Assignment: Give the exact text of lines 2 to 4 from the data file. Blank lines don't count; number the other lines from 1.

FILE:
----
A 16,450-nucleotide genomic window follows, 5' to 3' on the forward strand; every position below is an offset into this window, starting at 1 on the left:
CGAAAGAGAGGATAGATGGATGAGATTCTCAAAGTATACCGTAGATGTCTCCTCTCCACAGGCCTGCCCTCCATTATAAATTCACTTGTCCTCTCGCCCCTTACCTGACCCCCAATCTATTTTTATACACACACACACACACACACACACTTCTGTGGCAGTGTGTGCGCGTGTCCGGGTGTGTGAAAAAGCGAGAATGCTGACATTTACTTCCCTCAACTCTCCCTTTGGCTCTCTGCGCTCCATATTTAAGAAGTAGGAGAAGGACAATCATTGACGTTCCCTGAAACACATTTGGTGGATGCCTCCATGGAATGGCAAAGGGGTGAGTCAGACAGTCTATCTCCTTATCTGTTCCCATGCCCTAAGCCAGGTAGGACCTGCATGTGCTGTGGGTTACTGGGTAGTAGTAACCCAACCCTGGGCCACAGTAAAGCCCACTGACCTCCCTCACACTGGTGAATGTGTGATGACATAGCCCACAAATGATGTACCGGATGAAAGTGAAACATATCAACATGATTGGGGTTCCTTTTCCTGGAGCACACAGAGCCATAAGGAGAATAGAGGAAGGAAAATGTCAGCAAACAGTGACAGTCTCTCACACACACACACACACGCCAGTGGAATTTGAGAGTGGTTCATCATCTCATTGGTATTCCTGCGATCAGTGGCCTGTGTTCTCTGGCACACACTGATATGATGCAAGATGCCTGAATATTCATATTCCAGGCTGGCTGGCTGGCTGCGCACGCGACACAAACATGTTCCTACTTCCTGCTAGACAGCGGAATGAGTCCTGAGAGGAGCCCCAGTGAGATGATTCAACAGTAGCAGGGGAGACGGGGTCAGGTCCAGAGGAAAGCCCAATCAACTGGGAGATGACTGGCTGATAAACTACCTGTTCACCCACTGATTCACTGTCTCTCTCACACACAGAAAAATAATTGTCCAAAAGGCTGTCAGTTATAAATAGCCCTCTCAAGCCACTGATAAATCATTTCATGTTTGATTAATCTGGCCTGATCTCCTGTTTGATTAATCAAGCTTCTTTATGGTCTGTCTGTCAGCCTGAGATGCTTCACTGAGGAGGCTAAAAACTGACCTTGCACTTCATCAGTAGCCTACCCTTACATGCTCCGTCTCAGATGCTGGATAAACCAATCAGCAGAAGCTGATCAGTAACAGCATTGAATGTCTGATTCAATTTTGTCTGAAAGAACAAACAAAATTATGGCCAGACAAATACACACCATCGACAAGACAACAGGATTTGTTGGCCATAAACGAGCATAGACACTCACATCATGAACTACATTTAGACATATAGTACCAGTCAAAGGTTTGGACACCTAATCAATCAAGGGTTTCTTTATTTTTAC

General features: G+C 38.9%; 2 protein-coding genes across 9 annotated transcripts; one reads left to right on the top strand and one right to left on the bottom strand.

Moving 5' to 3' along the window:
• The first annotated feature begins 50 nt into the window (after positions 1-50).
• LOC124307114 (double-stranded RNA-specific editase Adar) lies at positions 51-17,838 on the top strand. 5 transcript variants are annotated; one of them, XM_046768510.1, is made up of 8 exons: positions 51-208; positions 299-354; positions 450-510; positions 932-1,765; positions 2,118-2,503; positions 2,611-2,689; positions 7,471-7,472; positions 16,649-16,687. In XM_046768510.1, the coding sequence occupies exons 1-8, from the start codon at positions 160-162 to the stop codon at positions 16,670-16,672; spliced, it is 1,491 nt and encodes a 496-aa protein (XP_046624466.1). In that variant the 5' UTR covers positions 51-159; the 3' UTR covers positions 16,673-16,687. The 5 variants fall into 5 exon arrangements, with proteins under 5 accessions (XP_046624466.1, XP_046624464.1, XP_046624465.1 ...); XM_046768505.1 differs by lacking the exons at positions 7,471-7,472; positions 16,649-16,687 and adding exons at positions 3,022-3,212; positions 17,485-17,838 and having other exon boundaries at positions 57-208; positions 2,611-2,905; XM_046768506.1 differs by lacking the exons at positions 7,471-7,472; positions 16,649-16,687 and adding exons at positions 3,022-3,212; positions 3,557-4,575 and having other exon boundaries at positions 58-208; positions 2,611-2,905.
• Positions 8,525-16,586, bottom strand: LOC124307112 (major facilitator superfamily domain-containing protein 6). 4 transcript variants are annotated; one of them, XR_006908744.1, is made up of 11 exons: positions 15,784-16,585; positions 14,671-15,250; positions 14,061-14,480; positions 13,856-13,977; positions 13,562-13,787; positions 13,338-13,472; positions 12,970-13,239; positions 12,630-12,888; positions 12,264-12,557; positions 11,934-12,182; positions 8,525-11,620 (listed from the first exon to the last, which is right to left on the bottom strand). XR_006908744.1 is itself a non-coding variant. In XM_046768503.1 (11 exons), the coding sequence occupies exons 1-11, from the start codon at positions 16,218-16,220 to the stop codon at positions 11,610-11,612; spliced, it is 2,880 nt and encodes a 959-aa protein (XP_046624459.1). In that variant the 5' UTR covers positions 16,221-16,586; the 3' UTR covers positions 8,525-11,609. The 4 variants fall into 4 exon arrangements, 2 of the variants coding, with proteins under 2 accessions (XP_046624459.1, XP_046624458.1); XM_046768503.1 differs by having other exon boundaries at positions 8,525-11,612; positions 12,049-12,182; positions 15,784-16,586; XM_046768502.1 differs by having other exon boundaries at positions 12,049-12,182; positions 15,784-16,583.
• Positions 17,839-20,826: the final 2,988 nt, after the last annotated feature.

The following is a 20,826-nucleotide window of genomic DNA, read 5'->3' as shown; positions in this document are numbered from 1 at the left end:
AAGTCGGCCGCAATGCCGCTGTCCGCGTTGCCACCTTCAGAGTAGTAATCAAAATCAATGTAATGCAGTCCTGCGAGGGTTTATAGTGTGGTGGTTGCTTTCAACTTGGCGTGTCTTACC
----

CGAAAGAGAGGATAGATGGATGAGATTCTCAAAGTATACCGTAGATGTCTCCTCTCCACAGGCCTGCCCTCCATTATAAATTCACTTGTCCTCTCGCCCCTTACCTGACCCCCAATCTATTTTTATACACACACACACACACACACACACTTCTGTGGCAGTGTGTGCGCGTGTCCGGGTGTGTGAAAAAGCGAGAATGCTGACATTTACTTCCCTCAACTCTCCCTTTGGCTCTCTGCGCTCCATATTTAAGAAGTAGGAGAAGGACAATCATTGACGTTCCCTGAAACACATTTGGTGGATGCCTCCATGGAATGGCAAAGGGGTGAGTCAGACAGTCTATCTCCTTATCTGTTCCCATGCCCTAAGCCAGGTAGGACCTGCATGTGCTGTGGGTTACTGGGTAGTAGTAACCCAACCCTGGGCCACAGTAAAGCCCACTGACCTCCCTCACACTGGTGAATGTGTGATGACATAGCCCACAAATGATGTACCGGATGAAAGTGAAACATATCAACATGATTGGGGTTCCTTTTCCTGGAGCACACAGAGCCATAAGGAGAATAGAGGAAGGAAAATGTCAGCAAACAGTGACAGTCTCTCACACACACACACACACGCCAGTGGAATTTGAGAGTGGTTCATCATCTCATTGGTATTCCTGCGATCAGTGGCCTGTGTTCTCTGGCACACACTGATATGATGCAAGATGCCTGAATATTCATATTCCAGGCTGGCTGGCTGGCTGCGCACGCGACACAAACATGTTCCTACTTCCTGCTAGACAGCGGAATGAGTCCTGAGAGGAGCCCCAGTGAGATGATTCAACAGTAGCAGGGGAGACGGGGTCAGGTCCAGAGGAAAGCCCAATCAACTGGGAGATGACTGGCTGATAAACTACCTGTTCACCCACTGATTCACTGTCTCTCTCACACACAGAAAAATAATTGTCCAAAAGGCTGTCAGTTATAAATAGCCCTCTCAAGCCACTGATAAATCATTTCATGTTTGATTAATCTGGCCTGATCTCCTGTTTGATTAATCAAGCTTCTTTATGGTCTGTCTGTCAGCCTGAGATGCTTCACTGAGGAGGCTAAAAACTGACCTTGCACTTCATCAGTAGCCTACCCTTACATGCTCCGTCTCAGATGCTGGATAAACCAATCAGCAGAAGCTGATCAGTAACAGCATTGAATGTCTGATTCAATTTTGTCTGAAAGAACAAACAAAATTATGGCCAGACAAATACACACCATCGACAAGACAACAGGATTTGTTGGCCATAAACGAGCATAGACACTCACATCATGAACTACATTTAGACATATAGTACCAGTCAAAGGTTTGGACACCTAATCAATCAAGGGTTTCTTTATTTTTAC

General features: G+C 38.9%; 2 protein-coding genes across 9 annotated transcripts; one reads left to right on the top strand and one right to left on the bottom strand.

Moving 5' to 3' along the window: